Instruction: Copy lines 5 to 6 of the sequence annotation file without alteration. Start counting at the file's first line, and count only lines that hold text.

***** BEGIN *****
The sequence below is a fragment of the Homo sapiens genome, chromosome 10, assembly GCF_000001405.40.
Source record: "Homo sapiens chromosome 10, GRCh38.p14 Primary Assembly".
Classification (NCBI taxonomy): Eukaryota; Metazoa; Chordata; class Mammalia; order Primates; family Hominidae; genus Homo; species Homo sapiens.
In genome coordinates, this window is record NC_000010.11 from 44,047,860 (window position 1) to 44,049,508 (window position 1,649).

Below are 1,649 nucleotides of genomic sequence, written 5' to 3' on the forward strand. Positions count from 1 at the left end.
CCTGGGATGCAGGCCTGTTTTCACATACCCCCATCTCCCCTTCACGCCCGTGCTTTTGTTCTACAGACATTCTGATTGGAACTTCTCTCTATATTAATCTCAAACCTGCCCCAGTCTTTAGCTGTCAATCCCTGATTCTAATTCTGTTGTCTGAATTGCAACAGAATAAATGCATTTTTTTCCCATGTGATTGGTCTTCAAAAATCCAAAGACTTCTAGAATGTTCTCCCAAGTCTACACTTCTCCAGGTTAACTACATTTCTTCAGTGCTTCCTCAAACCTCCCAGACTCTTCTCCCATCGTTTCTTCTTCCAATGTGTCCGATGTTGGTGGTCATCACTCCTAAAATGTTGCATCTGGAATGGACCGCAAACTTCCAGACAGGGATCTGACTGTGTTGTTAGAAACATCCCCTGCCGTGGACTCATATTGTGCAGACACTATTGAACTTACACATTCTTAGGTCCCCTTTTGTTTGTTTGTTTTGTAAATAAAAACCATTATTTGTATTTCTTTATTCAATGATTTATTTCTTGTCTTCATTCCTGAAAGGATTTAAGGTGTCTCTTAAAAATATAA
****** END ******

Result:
Below are 1,649 nucleotides of genomic sequence, written 5' to 3' on the forward strand. Positions count from 1 at the left end.
CCTGGGATGCAGGCCTGTTTTCACATACCCCCATCTCCCCTTCACGCCCGTGCTTTTGTTCTACAGACATTCTGATTGGAACTTCTCTCTATATTAATCTCAAACCTGCCCCAGTCTTTAGCTGTCAATCCCTGATTCTAATTCTGTTGTCTGAATTGCAACAGAATAAATGCATTTTTTTCCCATGTGATTGGTCTTCAAAAATCCAAAGACTTCTAGAATGTTCTCCCAAGTCTACACTTCTCCAGGTTAACTACATTTCTTCAGTGCTTCCTCAAACCTCCCAGACTCTTCTCCCATCGTTTCTTCTTCCAATGTGTCCGATGTTGGTGGTCATCACTCCTAAAATGTTGCATCTGGAATGGACCGCAAACTTCCAGACAGGGATCTGACTGTGTTGTTAGAAACATCCCCTGCCGTGGACTCATATTGTGCAGACACTATTGAACTTACACATTCTTAGGTCCCCTTTTGTTTGTTTGTTTTGTAAATAAAAACCATTATTTGTATTTCTTTATTCAATGATTTATTTCTTGTCTTCATTCCTGAAAGGATTTAAGGTGTCTCTTAAAAATATAA